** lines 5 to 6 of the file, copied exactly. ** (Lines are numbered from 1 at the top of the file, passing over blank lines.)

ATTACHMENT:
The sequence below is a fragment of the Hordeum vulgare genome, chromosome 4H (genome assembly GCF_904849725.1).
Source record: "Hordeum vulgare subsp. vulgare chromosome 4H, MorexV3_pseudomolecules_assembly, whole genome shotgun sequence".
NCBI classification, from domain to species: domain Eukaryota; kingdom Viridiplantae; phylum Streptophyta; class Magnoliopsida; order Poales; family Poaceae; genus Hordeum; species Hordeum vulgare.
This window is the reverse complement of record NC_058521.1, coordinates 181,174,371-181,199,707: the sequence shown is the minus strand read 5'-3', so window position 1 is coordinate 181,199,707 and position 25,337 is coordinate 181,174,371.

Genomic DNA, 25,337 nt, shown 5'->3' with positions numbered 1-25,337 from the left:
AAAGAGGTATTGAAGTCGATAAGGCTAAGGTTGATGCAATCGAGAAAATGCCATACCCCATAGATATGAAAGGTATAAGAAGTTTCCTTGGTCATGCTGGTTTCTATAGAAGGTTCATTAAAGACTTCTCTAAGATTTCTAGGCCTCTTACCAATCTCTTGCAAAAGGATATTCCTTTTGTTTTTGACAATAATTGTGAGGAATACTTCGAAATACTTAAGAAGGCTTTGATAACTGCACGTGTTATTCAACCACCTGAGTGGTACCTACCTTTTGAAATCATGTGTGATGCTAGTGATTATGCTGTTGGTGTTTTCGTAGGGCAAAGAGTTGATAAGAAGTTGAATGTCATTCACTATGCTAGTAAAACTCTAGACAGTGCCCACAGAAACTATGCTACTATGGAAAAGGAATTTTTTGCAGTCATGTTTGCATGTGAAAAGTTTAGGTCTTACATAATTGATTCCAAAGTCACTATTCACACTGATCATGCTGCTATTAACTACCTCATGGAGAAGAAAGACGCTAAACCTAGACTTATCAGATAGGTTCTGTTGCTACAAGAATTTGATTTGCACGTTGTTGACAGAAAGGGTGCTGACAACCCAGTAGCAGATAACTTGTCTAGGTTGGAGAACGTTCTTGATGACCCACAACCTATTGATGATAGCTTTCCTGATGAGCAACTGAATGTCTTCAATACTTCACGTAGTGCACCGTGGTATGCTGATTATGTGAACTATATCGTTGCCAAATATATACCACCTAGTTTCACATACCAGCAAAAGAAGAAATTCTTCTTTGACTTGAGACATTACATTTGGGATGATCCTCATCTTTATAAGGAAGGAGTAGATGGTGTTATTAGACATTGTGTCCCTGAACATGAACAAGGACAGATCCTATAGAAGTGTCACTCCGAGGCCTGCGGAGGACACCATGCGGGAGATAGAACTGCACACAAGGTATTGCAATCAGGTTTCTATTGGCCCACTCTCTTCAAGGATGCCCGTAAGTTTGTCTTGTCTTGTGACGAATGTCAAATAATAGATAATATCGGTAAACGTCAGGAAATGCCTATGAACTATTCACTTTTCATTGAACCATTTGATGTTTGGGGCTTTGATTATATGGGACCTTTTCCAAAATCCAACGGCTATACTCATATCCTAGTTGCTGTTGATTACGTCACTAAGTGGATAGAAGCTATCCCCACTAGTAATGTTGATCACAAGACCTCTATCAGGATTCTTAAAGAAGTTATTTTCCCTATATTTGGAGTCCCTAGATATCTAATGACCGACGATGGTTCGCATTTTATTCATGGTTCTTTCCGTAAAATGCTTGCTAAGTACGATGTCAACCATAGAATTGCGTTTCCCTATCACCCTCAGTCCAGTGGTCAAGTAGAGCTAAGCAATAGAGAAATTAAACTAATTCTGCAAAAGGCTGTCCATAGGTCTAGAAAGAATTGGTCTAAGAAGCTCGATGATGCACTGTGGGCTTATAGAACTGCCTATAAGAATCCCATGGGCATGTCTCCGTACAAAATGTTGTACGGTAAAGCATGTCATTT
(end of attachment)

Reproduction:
Genomic DNA, 25,337 nt, shown 5'->3' with positions numbered 1-25,337 from the left:
AAAGAGGTATTGAAGTCGATAAGGCTAAGGTTGATGCAATCGAGAAAATGCCATACCCCATAGATATGAAAGGTATAAGAAGTTTCCTTGGTCATGCTGGTTTCTATAGAAGGTTCATTAAAGACTTCTCTAAGATTTCTAGGCCTCTTACCAATCTCTTGCAAAAGGATATTCCTTTTGTTTTTGACAATAATTGTGAGGAATACTTCGAAATACTTAAGAAGGCTTTGATAACTGCACGTGTTATTCAACCACCTGAGTGGTACCTACCTTTTGAAATCATGTGTGATGCTAGTGATTATGCTGTTGGTGTTTTCGTAGGGCAAAGAGTTGATAAGAAGTTGAATGTCATTCACTATGCTAGTAAAACTCTAGACAGTGCCCACAGAAACTATGCTACTATGGAAAAGGAATTTTTTGCAGTCATGTTTGCATGTGAAAAGTTTAGGTCTTACATAATTGATTCCAAAGTCACTATTCACACTGATCATGCTGCTATTAACTACCTCATGGAGAAGAAAGACGCTAAACCTAGACTTATCAGATAGGTTCTGTTGCTACAAGAATTTGATTTGCACGTTGTTGACAGAAAGGGTGCTGACAACCCAGTAGCAGATAACTTGTCTAGGTTGGAGAACGTTCTTGATGACCCACAACCTATTGATGATAGCTTTCCTGATGAGCAACTGAATGTCTTCAATACTTCACGTAGTGCACCGTGGTATGCTGATTATGTGAACTATATCGTTGCCAAATATATACCACCTAGTTTCACATACCAGCAAAAGAAGAAATTCTTCTTTGACTTGAGACATTACATTTGGGATGATCCTCATCTTTATAAGGAAGGAGTAGATGGTGTTATTAGACATTGTGTCCCTGAACATGAACAAGGACAGATCCTATAGAAGTGTCACTCCGAGGCCTGCGGAGGACACCATGCGGGAGATAGAACTGCACACAAGGTATTGCAATCAGGTTTCTATTGGCCCACTCTCTTCAAGGATGCCCGTAAGTTTGTCTTGTCTTGTGACGAATGTCAAATAATAGATAATATCGGTAAACGTCAGGAAATGCCTATGAACTATTCACTTTTCATTGAACCATTTGATGTTTGGGGCTTTGATTATATGGGACCTTTTCCAAAATCCAACGGCTATACTCATATCCTAGTTGCTGTTGATTACGTCACTAAGTGGATAGAAGCTATCCCCACTAGTAATGTTGATCACAAGACCTCTATCAGGATTCTTAAAGAAGTTATTTTCCCTATATTTGGAGTCCCTAGATATCTAATGACCGACGATGGTTCGCATTTTATTCATGGTTCTTTCCGTAAAATGCTTGCTAAGTACGATGTCAACCATAGAATTGCGTTTCCCTATCACCCTCAGTCCAGTGGTCAAGTAGAGCTAAGCAATAGAGAAATTAAACTAATTCTGCAAAAGGCTGTCCATAGGTCTAGAAAGAATTGGTCTAAGAAGCTCGATGATGCACTGTGGGCTTATAGAACTGCCTATAAGAATCCCATGGGCATGTCTCCGTACAAAATGTTGTACGGTAAAGCATGTCATTT